The changes in the FDI norms for online marketplaces have put exclusive electronic and smartphone brands in a tight spot. While they believe that the latest changes in the FDI policy may not necessarily affect them, most of them are seeking further clarity on the subject before taking a concrete step. Notably big electronic and smartphone brands like BPL, MARQ, Sanyo, Blaupunkt TV, Thomson, Xiaomi, OnePlus, etc, operate as online-exclusive brands on online marketplaces like Amazon India and Flipkart.
Now the FDI policy bars the exclusive sale of such products on online marketplaces, which will hurt their business. As per the new policy, the "e-commerce marketplace entity will not mandate any seller to sell any product exclusively on its platform only".
Some of these brands, however, think the policy will not affect them.
"The marketplace has no stake in our brands and hence we don't anticipate any business loss," Avneet Singh Marwah, CEO at Super Plastronics, told the Economic Times. Super Plastronics holds the licence for Thomson and Kodak TV brands in India that are sold on Flipkart.
The new FDI norms could also cause a confrontation between offline retailers and these brands in terms of pricing of products. "We are keen to continue online exclusivity to avoid confrontation with offline retailers on pricing and other issues which a lot of brands are now facing by selling through both online and offline," BPL's COO Manhmohan Ganesh told the daily.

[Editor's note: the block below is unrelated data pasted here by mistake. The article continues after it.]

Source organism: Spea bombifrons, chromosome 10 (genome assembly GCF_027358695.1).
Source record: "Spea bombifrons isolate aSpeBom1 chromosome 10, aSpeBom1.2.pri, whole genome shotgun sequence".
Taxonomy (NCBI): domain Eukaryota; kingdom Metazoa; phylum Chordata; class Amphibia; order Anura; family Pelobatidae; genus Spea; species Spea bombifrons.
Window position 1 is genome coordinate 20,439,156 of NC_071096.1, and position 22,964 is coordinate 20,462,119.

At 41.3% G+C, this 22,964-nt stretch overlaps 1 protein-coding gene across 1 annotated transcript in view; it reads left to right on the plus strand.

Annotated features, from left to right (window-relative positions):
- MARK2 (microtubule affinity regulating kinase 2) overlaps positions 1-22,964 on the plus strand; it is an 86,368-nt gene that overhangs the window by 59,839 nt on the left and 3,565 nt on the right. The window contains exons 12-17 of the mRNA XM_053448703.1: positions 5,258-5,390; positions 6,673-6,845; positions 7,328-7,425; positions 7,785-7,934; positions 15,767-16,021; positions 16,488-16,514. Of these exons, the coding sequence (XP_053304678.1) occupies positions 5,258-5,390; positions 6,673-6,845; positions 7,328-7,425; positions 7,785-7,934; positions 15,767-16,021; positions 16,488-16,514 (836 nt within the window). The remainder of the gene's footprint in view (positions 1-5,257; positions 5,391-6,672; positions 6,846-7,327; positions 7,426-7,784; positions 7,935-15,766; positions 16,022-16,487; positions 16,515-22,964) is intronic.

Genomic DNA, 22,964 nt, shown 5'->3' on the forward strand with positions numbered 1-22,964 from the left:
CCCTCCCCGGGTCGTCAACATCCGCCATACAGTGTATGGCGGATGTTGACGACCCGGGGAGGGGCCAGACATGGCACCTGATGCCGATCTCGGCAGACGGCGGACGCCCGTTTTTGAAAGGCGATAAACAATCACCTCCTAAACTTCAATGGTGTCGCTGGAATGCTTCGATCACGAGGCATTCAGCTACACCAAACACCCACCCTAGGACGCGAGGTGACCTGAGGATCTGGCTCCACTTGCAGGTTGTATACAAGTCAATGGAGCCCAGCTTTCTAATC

Brands like Xiaomi and Oneplus, which forayed into the country as online exclusive brands, are now spending big on retail expansion to gain the market share. Some other brands exclusively sell products on Flipkart and Amazon wholesale entities -- Amazon Wholesale and Flipkart India. They certainly need to adopt a new strategy to stay relevant in the market once the new norms are fully implemented.
Analysts say the new FDI policy will also affect the companies that were trying to enter the Indian market through the online route. It will now be difficult for online marketplaces to prove that such companies don't fall under the 'seller' category. However, brands selling their products online, as well as offline, may not be affected to a great extent, they believe.
In a notification on Wednesday, the Commerce and Industry Ministry tightened norms for e-commerce firms like Flipkart and Amazon and barred them from selling products of the companies in which they have a stake. The new policy says that "an entity having equity participation by e-commerce marketplace entity or its group companies, or having control on its inventory by e-commerce marketplace entity or its group companies, will not be permitted to sell its products on the platform run by such marketplace entity".
Edited by Manoj Sharma